A Matter of Art
Can art matter in the age of the internet now that noone pays for anything anymore?
By way of a springtime gift, I can’t offer readers of ONE anything better than to direct them to this piece by Philip Blond, a Director of Demos, the London-based research institute:
In it, Blond describes with laser accuracy the nature of the current crisis – and what needs to happen to get us out of the crisis. Among many sound points in his analysis, one point struck a deep chord with me – namely, that the UK is crippled by the fact that too many of the people and too much of the talent lives (mostly of necessity) in the South-East of England.
As the media we’ve been used to collapses around us and politicians are proving to be more corrupt than at any time since the English Civil War, it’s worth looking backwards to get a taste for how things might be in the future.
Three hundred years ago, before the advent of learned journals and newspapers, Europe’s intellectuals conversed with each other by letter. These letters were written in Latin and took dangerous, twisting paths from the author to the recipient. If they survived the highwaymen and the perils of the voyage, the letters were ready avidly by those who received them, and most usually by an extended circle of admirers as well.
The recent entry by my ONE colleague Stephen Thompson on science and mysticism came at a time when, coincidentally, I’d just delivered a talk at the University of Wales on how scientists should communicate with the public.
However much one might disagree with Jonah Goldberg, the New Review columnist, there can be no doubting the importance of his #1 US best-seller, “Liberal Fascism”, recently published in Britain and every bit as relevant to this country as it is to Goldberg’s native United States.
These days, it’s a commonplace to say that idealism in politics has been replaced by gross materialism. And it’s even more common – in Britain at least — to lay the blame for that gross materialism at the feet of the Conservative party and Margaret Thatcher’s government.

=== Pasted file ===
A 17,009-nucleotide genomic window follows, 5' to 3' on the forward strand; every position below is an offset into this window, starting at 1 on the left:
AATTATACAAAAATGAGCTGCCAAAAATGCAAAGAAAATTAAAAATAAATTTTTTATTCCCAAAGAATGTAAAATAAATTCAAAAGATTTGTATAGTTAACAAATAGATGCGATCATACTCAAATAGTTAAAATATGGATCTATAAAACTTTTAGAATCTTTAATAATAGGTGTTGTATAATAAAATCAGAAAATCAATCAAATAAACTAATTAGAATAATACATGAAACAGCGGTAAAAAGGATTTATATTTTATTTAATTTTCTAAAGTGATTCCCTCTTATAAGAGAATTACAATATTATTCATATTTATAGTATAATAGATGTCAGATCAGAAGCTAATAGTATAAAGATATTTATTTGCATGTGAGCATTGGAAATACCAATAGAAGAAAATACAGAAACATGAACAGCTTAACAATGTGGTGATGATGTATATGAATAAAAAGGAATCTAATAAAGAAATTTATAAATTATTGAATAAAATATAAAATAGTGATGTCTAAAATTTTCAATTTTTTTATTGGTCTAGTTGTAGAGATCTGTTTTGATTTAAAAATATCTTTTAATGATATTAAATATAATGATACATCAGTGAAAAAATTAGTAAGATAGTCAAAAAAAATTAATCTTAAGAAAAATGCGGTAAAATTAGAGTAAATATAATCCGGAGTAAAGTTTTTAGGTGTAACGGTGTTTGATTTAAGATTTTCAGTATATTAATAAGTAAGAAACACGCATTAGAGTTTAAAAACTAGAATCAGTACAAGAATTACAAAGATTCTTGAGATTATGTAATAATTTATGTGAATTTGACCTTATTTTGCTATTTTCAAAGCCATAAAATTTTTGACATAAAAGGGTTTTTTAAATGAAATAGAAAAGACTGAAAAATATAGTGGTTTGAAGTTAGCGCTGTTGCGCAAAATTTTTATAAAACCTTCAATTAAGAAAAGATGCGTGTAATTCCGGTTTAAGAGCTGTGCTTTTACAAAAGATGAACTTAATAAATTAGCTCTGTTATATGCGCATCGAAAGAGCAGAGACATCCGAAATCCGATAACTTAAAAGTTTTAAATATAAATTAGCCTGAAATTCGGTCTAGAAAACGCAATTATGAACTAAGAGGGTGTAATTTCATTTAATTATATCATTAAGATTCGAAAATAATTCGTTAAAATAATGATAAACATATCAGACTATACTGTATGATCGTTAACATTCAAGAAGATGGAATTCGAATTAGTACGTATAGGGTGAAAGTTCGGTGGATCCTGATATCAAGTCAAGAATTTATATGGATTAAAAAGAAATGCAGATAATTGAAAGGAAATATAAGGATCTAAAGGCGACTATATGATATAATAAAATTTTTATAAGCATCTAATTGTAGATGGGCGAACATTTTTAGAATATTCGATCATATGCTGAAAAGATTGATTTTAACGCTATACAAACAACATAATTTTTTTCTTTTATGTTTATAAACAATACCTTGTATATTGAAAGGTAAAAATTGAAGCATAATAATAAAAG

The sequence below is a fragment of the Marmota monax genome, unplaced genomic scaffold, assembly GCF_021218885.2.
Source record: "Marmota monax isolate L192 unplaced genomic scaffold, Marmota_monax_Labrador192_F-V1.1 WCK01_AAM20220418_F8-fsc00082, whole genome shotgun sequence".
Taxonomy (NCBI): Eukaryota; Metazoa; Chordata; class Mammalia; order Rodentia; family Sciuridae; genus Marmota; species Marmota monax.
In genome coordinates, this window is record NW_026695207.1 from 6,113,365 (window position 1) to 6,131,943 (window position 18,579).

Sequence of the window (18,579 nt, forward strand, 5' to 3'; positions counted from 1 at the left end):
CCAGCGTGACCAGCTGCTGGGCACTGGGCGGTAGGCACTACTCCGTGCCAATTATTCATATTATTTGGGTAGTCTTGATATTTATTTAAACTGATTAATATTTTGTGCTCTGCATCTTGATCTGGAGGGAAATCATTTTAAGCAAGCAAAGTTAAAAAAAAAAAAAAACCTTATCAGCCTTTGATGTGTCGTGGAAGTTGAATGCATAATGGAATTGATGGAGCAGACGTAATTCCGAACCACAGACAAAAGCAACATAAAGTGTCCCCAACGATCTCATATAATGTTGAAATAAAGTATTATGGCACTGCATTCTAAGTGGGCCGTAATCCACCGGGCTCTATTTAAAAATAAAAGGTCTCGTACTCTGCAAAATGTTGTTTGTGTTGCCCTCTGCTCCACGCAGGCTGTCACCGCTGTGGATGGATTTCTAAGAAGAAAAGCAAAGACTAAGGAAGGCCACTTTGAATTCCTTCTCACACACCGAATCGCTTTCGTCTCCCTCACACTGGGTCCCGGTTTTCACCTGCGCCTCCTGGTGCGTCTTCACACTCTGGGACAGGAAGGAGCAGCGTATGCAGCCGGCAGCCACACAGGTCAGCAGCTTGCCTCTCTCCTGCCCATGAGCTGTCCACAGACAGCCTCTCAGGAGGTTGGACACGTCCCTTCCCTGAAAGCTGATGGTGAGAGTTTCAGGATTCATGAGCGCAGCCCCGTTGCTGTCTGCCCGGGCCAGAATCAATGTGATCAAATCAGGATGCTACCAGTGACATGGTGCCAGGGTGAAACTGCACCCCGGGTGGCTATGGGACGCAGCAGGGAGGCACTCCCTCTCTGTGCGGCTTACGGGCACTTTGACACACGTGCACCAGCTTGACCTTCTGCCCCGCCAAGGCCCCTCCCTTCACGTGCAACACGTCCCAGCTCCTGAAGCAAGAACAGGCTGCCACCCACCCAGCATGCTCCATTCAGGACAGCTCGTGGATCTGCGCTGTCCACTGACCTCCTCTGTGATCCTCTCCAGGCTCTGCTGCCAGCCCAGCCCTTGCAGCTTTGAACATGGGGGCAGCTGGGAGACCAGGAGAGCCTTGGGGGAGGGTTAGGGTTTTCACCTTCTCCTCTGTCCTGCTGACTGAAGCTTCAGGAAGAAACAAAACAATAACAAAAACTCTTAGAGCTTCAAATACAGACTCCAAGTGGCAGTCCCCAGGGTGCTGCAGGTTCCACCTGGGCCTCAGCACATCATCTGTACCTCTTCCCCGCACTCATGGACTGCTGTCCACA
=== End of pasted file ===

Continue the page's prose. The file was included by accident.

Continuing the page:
But whatever one might think about Thatcher and her politics, at least the Conservatives of the 1980’s had (initially) the great merit of honesty. They didn’t pretend to foster a new society: indeed, Thatcher famously remarked that, “there is no such thing as society.”
Nick Davies, a former investigative reporter with The Guardian, has just published “Flat Earth News” (Vintage, www.flatearthnews.net), probably the most important book about hackery for decades.
Main Street in Park City is crammed with people for the first time during the 2009 Sundance Film Festival. People are running down to giant screens at the bottom of the street where Aretha Franklin is singing “I vow to thee my country”: the image of a black woman born in a brothel, beaten and raped as a teenager, singing in front of two million people in the National Mall and millions more around the world says it all – the chance for America to once more become what it first claimed it was more than two hundred years ago.
Does prize culture in the arts spells disaster? In an era where “Everyone’s a Winner”, the bar continues a downward decent, and children are given “diplomas” for completing nursery — James W. Wood argues that creators, artists and audiences should have only one interest: pleasure.